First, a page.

Thanks to COVID-19, this year’s high-school seniors didn’t get to have their achievements and graduation recognized in a public way. So moms Liz MacDonald and Amy McConaghie of Centreville’s Gate Post Estates community organized a parade in their honor.
Thirteen grads – 11 from Westfield High and two from Paul VI High – live in that neighborhood. And last Friday evening, May 29, they donned their caps and gowns, got into decorated vehicles and were driven by their parents through the community while the residents clapped and cheered.
“Their senior year ended abruptly, and they missed out on so much – senior prom, sports and student-government banquets, barbecues and awards ceremonies,” explained MacDonald. “We’re just trying to make lemonade out of the lemons being thrown at them.”
“While FCPS will eventually hold a virtual graduation, that’s not the real deal,” she continued. “And talk of a possible, full graduation ceremony in the fall is a moot point, as these kids are slated to be off to college. So we took matters into our own hands. We’ve never had a parade in our neighborhood, so we put flyers on everybody’s mailboxes to let them know about it.”
SIGNS with each student’s photo were posted along the parade route, which the vehicles traveled three times. Also participating were Westfield Principal Anthony Copeland, the school’s bulldog mascot, a fire engine from Centreville’s Station 38 and a police cruiser from the Sully District Station.
MacDonald’s daughter, Lindsey, played field hockey and lacrosse at Westfield and said she’ll miss her teammates. She’s headed to the University of Tennessee to major in supply-chain management. “I was sad not getting to finish out the school year with my friends,” she said. “But I think it’s so nice that the moms planned this as an alternative since we didn’t get to have any graduation.”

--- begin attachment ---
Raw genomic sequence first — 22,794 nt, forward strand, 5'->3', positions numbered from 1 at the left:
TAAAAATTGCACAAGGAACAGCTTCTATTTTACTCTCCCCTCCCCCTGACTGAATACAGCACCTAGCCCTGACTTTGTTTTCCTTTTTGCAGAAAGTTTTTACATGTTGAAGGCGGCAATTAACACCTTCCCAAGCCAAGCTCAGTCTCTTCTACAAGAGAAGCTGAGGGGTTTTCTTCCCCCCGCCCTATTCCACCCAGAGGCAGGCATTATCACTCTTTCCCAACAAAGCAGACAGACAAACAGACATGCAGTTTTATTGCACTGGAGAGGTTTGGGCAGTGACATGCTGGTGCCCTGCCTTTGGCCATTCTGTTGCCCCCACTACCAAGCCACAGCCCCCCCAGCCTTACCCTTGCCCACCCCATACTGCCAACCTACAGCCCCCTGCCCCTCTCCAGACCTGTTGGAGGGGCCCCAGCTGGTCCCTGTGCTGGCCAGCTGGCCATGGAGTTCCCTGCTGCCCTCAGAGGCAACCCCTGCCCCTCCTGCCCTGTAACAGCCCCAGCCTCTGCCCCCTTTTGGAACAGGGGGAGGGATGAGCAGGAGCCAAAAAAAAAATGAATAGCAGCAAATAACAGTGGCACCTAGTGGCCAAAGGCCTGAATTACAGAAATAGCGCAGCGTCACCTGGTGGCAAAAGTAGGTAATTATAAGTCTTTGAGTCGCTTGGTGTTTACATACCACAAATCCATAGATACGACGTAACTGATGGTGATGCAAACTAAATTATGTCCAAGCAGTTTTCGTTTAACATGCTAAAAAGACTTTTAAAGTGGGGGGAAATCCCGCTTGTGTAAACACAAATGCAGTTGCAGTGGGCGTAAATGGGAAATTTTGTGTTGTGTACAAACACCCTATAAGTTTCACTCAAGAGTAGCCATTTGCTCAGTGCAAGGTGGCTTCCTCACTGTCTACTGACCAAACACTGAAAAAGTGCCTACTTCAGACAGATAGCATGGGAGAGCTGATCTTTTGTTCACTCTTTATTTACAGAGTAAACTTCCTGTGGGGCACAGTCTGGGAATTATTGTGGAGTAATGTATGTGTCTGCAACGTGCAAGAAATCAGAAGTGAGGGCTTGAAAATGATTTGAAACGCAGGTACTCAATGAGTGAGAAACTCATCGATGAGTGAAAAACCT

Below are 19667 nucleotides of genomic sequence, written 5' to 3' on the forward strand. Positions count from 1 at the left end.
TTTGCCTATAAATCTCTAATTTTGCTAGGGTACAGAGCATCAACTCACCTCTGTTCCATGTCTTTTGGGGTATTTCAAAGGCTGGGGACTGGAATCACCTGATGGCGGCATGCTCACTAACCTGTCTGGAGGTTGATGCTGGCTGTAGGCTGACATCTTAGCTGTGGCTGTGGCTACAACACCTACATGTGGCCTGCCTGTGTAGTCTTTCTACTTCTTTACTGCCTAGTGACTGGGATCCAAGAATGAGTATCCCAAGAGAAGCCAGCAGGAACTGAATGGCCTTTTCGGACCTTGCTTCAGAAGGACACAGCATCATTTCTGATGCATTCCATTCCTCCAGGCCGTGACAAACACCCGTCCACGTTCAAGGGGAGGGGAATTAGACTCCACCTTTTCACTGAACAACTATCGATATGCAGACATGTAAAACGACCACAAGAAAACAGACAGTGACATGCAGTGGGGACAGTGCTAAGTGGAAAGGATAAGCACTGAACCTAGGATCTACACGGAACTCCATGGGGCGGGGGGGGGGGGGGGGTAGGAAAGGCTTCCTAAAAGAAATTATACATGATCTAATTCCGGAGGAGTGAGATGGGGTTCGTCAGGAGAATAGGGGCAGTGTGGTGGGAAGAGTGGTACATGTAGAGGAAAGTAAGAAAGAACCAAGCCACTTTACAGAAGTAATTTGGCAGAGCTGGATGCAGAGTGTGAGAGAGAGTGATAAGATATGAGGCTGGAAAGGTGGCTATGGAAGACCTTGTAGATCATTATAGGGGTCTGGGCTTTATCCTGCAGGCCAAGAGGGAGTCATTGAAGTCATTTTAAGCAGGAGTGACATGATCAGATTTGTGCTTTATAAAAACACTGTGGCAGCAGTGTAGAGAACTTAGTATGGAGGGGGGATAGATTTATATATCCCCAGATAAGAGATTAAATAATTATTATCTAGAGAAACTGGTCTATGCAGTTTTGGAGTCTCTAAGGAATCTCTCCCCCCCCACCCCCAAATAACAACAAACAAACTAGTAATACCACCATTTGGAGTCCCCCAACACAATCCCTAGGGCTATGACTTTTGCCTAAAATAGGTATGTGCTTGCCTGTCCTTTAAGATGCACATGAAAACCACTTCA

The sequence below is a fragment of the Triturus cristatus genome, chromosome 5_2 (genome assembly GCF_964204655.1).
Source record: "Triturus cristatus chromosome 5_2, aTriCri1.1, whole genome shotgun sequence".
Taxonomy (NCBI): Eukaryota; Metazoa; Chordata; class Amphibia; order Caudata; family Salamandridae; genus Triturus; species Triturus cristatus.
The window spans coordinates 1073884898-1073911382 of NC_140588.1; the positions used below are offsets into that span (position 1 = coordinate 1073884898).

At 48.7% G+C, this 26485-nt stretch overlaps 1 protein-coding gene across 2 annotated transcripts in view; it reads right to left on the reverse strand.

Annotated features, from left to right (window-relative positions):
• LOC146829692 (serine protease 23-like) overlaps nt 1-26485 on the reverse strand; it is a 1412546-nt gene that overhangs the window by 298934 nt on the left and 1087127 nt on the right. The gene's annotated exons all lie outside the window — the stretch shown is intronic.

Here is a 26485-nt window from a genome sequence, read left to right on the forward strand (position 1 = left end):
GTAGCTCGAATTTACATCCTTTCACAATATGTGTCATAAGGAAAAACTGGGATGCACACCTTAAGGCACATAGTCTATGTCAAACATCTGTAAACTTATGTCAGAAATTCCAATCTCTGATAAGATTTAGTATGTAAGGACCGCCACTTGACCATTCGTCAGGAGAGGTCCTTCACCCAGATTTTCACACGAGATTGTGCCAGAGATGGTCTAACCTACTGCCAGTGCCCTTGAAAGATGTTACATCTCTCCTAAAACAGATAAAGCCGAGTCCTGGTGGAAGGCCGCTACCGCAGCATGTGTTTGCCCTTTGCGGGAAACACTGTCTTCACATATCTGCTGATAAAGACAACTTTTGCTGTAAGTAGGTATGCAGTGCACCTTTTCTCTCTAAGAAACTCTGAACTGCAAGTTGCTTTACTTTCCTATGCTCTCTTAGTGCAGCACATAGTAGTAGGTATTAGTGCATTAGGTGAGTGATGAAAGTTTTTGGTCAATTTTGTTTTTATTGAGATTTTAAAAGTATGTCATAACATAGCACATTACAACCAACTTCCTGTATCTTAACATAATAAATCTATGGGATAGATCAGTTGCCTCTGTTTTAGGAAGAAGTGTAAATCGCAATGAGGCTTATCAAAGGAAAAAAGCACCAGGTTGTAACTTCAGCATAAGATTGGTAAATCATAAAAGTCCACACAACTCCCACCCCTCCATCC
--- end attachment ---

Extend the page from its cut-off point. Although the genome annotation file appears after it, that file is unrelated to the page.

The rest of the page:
Taylor Kim will attend JMU, majoring in education, but said it’s hard since she and all her friends are going their separate ways. Toughest, said Kim, was “not getting closure and not seeing my teachers anymore. I had my last day of school without even knowing it.”
Alan Gutierrez-Urista missed his theater family at Westfield. “We were going to have lots of fun with our production of ‘Into the Woods,’” he said. “But I’m looking forward to what the future has to offer. I’m going to continue with musical theater and become a Broadway star.”
Colby Davoren was saddest about missing senior prom. “It was going to be on my birthday, so it was a double whammy,” he said. Heading to Clemson to major in computer science, he was thrilled about the parade because “We get a second chance to have a real graduation, as opposed to virtual.”
Ellie Reimer said she’ll miss going to school with people she knows and “the comfort of seeing friends in the morning. She’ll attend N.C. State, majoring in engineering. But she wishes she could have said goodbye to her high-school teachers. “We didn’t know it would end that fast,” she said.
Heading to JMU, majoring in health science to become a physician’s assistant, Kailee Corbett said, “We missed graduation. But I’m really happy we’re doing this parade to make up for it.”
AVA BURKAT felt bad about missing prom and “not being able to see everybody all together for the last time.” This was Paul VI’s final year in Fairfax before moving to Loudoun County, in the fall, so Burkat regrets “not spending those last few months at the old building.”
She’ll attend The Catholic University of America to pursue a degree in early childhood education. Regarding the parade, she said, “It’s great; it feels special. Even though the last few months were kind of unpredictable, this was something I could count on.”